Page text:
The film was inspired by Ray Harryhausen's 'One Million Years B.C.' - a film that Nick Park loved as a kid.

We've got a bit of a wait to see it though, with released expected to be January 2018.

Thoughts by,
Sian

China - Not Just for Outsourcing

Over the past few years China has tried to change its reputation as merely an outsourcing post, to become creators of feature films in their own right.

In 2015 China released a couple of films that became unquestionable hits, albeit only in China itself.  'Monster Hunt' is a live action-animation hybrid about a monster child who is in danger from humans who hunt them.

(Image from film 'Monster Hunt')

A second film released soon after was 'Monkey King: Hero Returns', a full CGI feature.  It became the most successful Chinese fully CG film in history.

China have proved they've got what it takes to become a real contender to Hollywood.  Film companies and investors worldwide are now taking notice and doing their best to joint this fast growing movement.

Thoughts by,
Sian

 

Pixel Art

Patreon.com is a website where artists can create videos or text guides to help other people learn new skills from them.  In return, if someone finds their work helpful they can choose to donate money to that individual.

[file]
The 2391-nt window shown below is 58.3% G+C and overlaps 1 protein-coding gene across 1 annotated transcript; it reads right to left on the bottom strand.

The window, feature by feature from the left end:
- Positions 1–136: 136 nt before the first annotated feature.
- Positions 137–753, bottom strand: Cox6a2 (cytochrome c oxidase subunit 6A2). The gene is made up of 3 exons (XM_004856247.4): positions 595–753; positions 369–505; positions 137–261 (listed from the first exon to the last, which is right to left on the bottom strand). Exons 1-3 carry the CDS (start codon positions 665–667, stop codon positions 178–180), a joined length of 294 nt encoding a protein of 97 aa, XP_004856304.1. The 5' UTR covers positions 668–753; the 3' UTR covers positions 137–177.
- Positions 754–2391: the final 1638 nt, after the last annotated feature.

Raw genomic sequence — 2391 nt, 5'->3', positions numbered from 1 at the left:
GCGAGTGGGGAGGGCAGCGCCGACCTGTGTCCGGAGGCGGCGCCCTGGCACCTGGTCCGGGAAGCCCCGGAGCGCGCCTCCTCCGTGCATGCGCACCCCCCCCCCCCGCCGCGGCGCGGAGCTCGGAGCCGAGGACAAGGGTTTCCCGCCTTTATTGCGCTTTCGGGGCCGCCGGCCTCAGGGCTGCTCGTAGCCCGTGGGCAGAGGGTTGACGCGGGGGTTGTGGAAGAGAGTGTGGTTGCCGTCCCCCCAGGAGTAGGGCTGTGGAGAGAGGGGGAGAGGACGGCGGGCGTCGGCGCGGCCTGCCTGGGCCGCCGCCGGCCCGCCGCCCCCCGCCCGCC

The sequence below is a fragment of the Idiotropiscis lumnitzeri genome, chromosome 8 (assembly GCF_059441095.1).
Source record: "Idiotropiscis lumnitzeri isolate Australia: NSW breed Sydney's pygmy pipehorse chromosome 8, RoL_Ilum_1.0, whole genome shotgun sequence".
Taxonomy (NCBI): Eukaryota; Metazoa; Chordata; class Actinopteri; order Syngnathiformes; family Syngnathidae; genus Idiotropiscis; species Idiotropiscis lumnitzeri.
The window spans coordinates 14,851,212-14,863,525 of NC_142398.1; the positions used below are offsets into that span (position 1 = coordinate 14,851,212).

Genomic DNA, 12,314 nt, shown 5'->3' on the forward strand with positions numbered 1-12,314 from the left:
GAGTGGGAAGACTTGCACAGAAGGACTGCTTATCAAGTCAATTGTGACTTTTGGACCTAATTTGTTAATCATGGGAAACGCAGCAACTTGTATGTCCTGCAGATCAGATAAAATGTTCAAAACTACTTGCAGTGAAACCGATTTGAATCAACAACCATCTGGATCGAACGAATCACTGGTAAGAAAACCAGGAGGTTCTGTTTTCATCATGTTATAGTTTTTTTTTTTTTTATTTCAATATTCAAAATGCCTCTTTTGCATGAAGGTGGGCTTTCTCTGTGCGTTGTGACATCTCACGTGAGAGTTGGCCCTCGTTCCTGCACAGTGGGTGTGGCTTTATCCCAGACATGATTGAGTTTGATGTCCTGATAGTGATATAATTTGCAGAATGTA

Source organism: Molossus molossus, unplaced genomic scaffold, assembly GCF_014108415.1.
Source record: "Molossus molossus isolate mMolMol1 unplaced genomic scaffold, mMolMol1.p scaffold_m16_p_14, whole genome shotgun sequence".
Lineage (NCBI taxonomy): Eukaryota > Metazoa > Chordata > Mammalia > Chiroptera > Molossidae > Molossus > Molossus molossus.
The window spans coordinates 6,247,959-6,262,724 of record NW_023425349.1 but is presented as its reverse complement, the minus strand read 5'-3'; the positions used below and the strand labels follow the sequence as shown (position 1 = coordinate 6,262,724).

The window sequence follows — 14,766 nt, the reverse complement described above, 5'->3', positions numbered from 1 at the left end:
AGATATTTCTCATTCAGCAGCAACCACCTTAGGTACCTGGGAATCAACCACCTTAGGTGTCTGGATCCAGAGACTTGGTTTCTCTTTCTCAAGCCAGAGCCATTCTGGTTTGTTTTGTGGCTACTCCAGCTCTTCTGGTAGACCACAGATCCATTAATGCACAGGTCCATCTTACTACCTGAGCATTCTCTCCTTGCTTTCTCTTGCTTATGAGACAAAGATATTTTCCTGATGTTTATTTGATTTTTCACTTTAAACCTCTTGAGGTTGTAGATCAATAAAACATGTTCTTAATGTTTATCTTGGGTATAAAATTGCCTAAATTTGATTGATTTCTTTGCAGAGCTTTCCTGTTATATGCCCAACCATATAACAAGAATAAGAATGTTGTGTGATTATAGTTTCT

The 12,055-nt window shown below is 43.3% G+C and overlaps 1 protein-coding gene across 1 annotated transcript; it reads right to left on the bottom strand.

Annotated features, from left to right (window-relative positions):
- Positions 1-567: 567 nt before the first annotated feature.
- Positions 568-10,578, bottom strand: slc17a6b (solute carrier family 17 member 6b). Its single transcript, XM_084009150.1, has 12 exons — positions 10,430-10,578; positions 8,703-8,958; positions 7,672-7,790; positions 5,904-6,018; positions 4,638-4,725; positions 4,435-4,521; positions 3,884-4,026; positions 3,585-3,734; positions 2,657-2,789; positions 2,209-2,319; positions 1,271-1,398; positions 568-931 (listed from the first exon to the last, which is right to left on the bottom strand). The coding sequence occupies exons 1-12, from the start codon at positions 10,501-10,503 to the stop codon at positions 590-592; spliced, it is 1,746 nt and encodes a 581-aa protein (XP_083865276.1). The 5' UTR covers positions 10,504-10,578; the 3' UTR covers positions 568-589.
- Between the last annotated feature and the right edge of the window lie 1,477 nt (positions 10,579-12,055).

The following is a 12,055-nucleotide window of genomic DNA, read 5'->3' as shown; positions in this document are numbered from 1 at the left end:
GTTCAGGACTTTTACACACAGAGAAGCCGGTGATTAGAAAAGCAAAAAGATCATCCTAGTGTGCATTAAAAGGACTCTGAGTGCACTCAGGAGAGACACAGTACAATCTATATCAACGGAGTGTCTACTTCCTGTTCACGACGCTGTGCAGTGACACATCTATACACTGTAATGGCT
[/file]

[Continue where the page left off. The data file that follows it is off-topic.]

One artist we've came across is Pedro Medeiros.  He is a game artist, programmer and co-founder of games company MiniBoss.  He's decided to dedicate his Patreon site to teaching others to make pixel art.

Here you will find lots of tutorials like this one on how to incorporate motion blur into your animations.

https://www.patreon.com/saint11/posts?tag=tutorial

Pixel art is a popular trend for many games and animation at the moment so these guides may be helpful for students and professionals alike.

Thoughts by,
Sian

Snacks!

The first instalment of "Pirates Of The Caribbean" had a snack budget of $2 million dollars.  I can only hope that one day Carse & Waterman will have that sort of budget and I will be ready to take full advantage of unlimited food!

Of course, once you break down what that money needed to cover it doesn't sound quite so bad.  All 750 cast and crew need to be kept fed and watered, especially when filming in remote locations where no-one can just 'nip to the corner shop'.